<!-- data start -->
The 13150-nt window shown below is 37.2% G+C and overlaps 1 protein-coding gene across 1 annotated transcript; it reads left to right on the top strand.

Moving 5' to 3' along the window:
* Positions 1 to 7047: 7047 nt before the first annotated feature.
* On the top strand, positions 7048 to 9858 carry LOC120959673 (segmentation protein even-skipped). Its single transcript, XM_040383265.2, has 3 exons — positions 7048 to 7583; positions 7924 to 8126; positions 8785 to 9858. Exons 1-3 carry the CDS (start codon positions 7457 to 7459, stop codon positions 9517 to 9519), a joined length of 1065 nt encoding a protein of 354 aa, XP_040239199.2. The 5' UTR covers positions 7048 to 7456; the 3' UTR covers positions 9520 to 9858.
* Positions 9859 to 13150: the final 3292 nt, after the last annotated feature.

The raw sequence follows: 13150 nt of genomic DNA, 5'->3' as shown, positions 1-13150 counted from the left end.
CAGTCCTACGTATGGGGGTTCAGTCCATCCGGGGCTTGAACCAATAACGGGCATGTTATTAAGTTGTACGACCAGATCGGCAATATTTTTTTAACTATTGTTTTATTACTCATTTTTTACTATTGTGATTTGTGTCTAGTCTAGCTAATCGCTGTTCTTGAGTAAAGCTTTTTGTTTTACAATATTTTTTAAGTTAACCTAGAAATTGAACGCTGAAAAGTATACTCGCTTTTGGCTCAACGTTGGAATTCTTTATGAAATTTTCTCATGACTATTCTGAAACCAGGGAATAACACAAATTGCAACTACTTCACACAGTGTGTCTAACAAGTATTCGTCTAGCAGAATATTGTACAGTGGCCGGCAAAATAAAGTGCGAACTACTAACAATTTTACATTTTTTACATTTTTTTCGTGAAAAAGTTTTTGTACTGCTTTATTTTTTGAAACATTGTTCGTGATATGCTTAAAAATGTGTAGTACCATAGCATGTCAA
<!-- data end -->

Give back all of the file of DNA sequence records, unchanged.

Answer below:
The 13150-nt window shown below is 37.2% G+C and overlaps 1 protein-coding gene across 1 annotated transcript; it reads left to right on the top strand.

Moving 5' to 3' along the window:
* Positions 1 to 7047: 7047 nt before the first annotated feature.
* On the top strand, positions 7048 to 9858 carry LOC120959673 (segmentation protein even-skipped). Its single transcript, XM_040383265.2, has 3 exons — positions 7048 to 7583; positions 7924 to 8126; positions 8785 to 9858. Exons 1-3 carry the CDS (start codon positions 7457 to 7459, stop codon positions 9517 to 9519), a joined length of 1065 nt encoding a protein of 354 aa, XP_040239199.2. The 5' UTR covers positions 7048 to 7456; the 3' UTR covers positions 9520 to 9858.
* Positions 9859 to 13150: the final 3292 nt, after the last annotated feature.

The raw sequence follows: 13150 nt of genomic DNA, 5'->3' as shown, positions 1-13150 counted from the left end.
CAGTCCTACGTATGGGGGTTCAGTCCATCCGGGGCTTGAACCAATAACGGGCATGTTATTAAGTTGTACGACCAGATCGGCAATATTTTTTTAACTATTGTTTTATTACTCATTTTTTACTATTGTGATTTGTGTCTAGTCTAGCTAATCGCTGTTCTTGAGTAAAGCTTTTTGTTTTACAATATTTTTTAAGTTAACCTAGAAATTGAACGCTGAAAAGTATACTCGCTTTTGGCTCAACGTTGGAATTCTTTATGAAATTTTCTCATGACTATTCTGAAACCAGGGAATAACACAAATTGCAACTACTTCACACAGTGTGTCTAACAAGTATTCGTCTAGCAGAATATTGTACAGTGGCCGGCAAAATAAAGTGCGAACTACTAACAATTTTACATTTTTTACATTTTTTTCGTGAAAAAGTTTTTGTACTGCTTTATTTTTTGAAACATTGTTCGTGATATGCTTAAAAATGTGTAGTACCATAGCATGTCAA